The Infiniti Q50 is a mid-sized upmarket saloon designed to compete with the BMW 3 Series, Audi A4 and Mercedes C-Class. It presents buyers with an alternative to the Lexus IS and its characterful styling and long list of standard equipment are both very appealing. For those who don’t now Infiniti is Nissan’s luxury division, much the same as Lexus is to Toyota.
Interior and comfort:
Quiet and comfortable to drive, the Infiniti Q50 is at home in town and on the highway.
The Q50 uses an active noise-cancelling system to drown out unwanted engine din, so it’s pretty quiet once you’re up and running. Unfortunately, the setup doesn’t work too well under hard acceleration so you still get quite a noisy, rough-sounding note from the four-cylinder diesel. The petrol and hybrid models are far better in that respect, while the hybrid can run near-silently on electric power at low speeds.
The Infiniti Q50 has a large 500-litre boot – bigger than what you get in the BMW 3 Series or Audi A4. The rear seats fold down to increase luggage space and non-hybrid models get a ski hatch, too.
The back seats are very roomy and will comfortably fit adults. You can specify a steering system that lets you adjust the weight and speed of the steering, which helps when driving in town, but as it’s not a simple touch-of-a-button system, it won’t be massively useful for quickly nipping into a parking spot.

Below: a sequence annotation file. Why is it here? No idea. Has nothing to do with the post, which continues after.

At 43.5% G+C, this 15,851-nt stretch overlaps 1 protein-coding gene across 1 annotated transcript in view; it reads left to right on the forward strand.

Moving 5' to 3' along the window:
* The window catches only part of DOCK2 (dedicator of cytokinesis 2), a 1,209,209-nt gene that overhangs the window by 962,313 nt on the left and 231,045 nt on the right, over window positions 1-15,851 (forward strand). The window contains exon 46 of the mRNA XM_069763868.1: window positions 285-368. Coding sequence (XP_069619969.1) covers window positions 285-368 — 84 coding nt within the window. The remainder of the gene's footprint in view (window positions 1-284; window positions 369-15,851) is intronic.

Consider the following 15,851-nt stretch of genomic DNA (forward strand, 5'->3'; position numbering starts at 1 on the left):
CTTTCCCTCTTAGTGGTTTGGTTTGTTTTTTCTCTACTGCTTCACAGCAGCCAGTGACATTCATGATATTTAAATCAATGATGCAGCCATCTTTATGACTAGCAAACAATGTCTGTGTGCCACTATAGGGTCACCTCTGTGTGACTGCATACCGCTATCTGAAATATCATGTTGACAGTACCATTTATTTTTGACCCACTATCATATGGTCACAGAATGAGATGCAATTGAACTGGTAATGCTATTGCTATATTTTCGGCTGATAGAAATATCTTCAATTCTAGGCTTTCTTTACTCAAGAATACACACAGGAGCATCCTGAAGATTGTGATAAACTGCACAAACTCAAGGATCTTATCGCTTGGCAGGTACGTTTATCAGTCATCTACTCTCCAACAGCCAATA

The styling is bound to split opinion, but the interior has a high-tech feel though and the ride is smooth enough. A good effort overall, but not enough to topple the class-leaders.
How does it Drive:
What’s less appealing is the driving experience. The steering provides a very disconnected feel between your fingertips and the road and the engine range is limited compared those of its closest rivals. There’s one diesel, which is our top choice, as well as a fairly expensive hybrid and a less efficient petrol.
Performance and efficiency aren’t too far off the BMW and Audi, while the Infinity’s interior and build quality feel good enough to compete as well. However the noisy diesel engine and odd steering feel will put off some buyers.
Infiniti’s hopes that the Q50 would be more exciting to drive than the brilliant BMW 3 Series have been dashed by its steering. There’s very little feedback transmitted through the front wheels to the driver, and as such this car is unable to offer the same sort of involving drive you get in most of its rivals.
2.0T Petrol = 155kW/350Nm
2.2 Diesel = 125kW/400Nm
3.5 V6 Hybrid = 261kW/536Nm
Pros: Well equipped; Plenty of rear legroom; Quiet and comfortable inside
Cons: Steering lacks feel; Noisy diesel engine;
The Q50 is a good executive sedan, but not really a match for the Germans.
Infiniti is only available on order at the moment as their sales figures are not looking good at all in South Africa, such a pity as the Infinity is a great brand.